As many NFL players across the United States make the decision to kneel or face away from the flag as the National Anthem plays before their games, as part of a protest movement that began as a statement about the belief that the U.S. does not live up to its ideals for African-Americans, many have found new meaning in the words of an icon of an earlier wave of protest. Pundits like Charles Blow and Nina Turner have defended the athletes’ right to protest by citing the late civil rights activist Fannie Lou Hamer, who said “every red stripe in that flag represents the black man’s blood that has been shed.”
Hamer, who was born 100 years ago Friday — on Oct. 6, 1917 — was famous for her deeply honest speeches.
The one that got her national name recognition was her Aug. 22, 1964, testimony to the Democratic National Convention’s credentials committee, calling for her Mississippi Freedom Democratic Party, which helped African Americans register to vote, to be integrated with the state’s all-white delegation to the convention. She explained what she had been through in the early ’60s, when she had been kicked off of the plantation she grew up on for trying to register to vote, and how she was arrested and beaten in a Winona, Miss., jail while coming back from a voter registration workshop in Charleston, S.C. (She was left with kidney damage, a blood clot in her left eye and a limp.)
“All of this is on account of we want to register, to become first-class citizens,” she said. “And if the Freedom Democratic Party is not seated now, I question America. Is this America, the land of the free and the home of the brave, where we have to sleep with our telephones off the hooks because our lives be threatened daily, because we want to live as decent human beings, in America?”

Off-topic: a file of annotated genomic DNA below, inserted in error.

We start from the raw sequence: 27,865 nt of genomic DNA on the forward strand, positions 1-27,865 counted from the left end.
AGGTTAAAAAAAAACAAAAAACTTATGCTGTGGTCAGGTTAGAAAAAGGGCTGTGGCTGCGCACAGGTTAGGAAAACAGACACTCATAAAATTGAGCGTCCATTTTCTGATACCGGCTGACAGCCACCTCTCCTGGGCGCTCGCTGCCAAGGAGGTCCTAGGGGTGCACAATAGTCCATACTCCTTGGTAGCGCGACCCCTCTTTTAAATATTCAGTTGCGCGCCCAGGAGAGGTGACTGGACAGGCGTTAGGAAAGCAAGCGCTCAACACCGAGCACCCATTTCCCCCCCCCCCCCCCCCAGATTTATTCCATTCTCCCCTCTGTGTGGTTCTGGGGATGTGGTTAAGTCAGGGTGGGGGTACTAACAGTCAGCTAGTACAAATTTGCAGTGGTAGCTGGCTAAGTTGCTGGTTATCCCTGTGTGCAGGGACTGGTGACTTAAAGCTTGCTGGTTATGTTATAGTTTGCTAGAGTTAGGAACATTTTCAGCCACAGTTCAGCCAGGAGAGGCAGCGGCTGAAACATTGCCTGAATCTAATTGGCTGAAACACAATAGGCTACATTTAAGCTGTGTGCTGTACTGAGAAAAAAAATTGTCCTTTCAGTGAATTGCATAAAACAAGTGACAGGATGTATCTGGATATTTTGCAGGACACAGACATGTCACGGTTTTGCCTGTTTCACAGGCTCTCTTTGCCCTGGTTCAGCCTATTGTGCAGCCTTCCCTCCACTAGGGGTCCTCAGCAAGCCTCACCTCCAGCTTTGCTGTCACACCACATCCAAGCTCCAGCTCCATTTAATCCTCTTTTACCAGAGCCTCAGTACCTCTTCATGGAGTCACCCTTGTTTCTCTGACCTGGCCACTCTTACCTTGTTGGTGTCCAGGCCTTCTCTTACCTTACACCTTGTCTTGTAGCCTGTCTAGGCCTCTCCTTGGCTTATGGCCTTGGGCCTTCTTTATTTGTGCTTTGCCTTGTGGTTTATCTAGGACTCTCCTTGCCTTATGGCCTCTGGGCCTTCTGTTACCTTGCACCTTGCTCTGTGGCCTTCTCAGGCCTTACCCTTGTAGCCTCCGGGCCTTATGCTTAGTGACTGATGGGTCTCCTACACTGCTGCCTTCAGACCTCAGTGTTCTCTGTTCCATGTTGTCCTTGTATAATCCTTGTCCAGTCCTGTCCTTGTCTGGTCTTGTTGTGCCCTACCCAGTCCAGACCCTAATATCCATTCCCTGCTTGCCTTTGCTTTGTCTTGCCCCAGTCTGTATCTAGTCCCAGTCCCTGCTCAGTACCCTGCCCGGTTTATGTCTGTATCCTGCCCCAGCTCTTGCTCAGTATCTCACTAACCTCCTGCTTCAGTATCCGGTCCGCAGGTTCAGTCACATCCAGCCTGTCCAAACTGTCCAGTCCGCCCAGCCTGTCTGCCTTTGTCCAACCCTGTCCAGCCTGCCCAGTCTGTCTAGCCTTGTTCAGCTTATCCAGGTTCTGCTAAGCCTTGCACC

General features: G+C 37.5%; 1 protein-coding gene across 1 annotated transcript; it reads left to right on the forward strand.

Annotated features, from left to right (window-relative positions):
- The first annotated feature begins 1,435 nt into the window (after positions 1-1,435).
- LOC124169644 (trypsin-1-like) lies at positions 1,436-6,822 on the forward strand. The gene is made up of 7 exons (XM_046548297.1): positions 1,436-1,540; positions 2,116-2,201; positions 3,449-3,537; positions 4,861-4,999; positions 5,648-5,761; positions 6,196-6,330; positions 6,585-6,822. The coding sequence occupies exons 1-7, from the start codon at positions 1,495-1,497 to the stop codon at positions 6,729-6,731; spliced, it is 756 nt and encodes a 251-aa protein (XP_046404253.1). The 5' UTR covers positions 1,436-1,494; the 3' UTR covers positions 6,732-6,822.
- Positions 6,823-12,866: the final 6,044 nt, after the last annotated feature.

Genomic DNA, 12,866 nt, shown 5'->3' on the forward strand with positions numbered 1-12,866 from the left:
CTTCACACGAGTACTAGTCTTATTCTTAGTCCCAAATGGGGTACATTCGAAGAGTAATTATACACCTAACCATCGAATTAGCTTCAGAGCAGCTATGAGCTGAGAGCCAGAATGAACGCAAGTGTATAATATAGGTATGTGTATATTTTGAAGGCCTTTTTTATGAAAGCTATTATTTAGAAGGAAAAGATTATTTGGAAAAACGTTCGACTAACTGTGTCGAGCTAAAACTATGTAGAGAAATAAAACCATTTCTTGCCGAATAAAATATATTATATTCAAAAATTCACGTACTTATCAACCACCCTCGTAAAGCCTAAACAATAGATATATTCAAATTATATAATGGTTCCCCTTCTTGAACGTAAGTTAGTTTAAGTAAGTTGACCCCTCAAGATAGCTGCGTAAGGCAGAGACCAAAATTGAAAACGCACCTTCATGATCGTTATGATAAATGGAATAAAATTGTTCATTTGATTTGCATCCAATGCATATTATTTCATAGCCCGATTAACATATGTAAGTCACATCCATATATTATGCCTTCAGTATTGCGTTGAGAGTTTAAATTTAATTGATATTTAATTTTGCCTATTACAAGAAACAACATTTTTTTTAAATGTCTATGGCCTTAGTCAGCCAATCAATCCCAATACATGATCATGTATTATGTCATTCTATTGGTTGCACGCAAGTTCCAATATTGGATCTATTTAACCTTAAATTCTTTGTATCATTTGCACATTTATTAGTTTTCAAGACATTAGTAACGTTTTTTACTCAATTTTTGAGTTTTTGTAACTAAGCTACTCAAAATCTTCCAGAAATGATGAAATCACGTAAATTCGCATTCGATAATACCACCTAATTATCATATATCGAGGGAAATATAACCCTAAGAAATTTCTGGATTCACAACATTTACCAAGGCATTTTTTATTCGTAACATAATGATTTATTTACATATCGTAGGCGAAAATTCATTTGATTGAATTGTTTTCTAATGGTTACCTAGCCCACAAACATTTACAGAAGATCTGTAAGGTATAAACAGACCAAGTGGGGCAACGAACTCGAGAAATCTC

Though Hamer’s speech was to be televised across the country, President Lyndon B. Johnson decided to make “impromptu” remarks to divert TV news networks’ attention, worried that the speech would offend the Southern Democrats, a key voter base for him. The press would just end up broadcasting the speech later.
Hamer’s party ended up getting just two voting seats, but sat with an integrated delegation for the 1968 and 1972 conventions.
The inequitable medical treatment that she and other black women received motivated her activism. One of 20 children raised by two sharecroppers, she grew up picking cotton on the Marlow plantation near Ruleville, Miss., before she caught polio at 16 and became the time and record keeper for the plantation. In 1961, after having trouble conceiving with husband Perry, she went to the doctor for what was supposed to be a routine procedure to remove a uterine tumor, only to discover that she had been given a hysterectomy. (Forced sterilizations of women of color were so common back then that they were called “Mississippi appendectomies.”) Her outrage over the fact that such a permanent medical procedure would be done without her consent — combined with challenges she faced trying to register to vote —was one of the big reasons she walked right up to the Student Nonviolent Coordinating Committee when its representatives came to town a year later.
But as she made clear in her speeches, she wasn’t going to let her health problems stop her from working; they’re what kept her going.
“I’m sick and tired of being sick and tired,” she famously told the Williams Institutional Christian Methodist Episcopal Church in Harlem, N.Y., at a rally with Malcolm X.
When Hamer died of cancer in 1977, TIME remembered her as a civil-rights leader who “electrified” listeners and used her voice to organize voters, unions and cooperatives.
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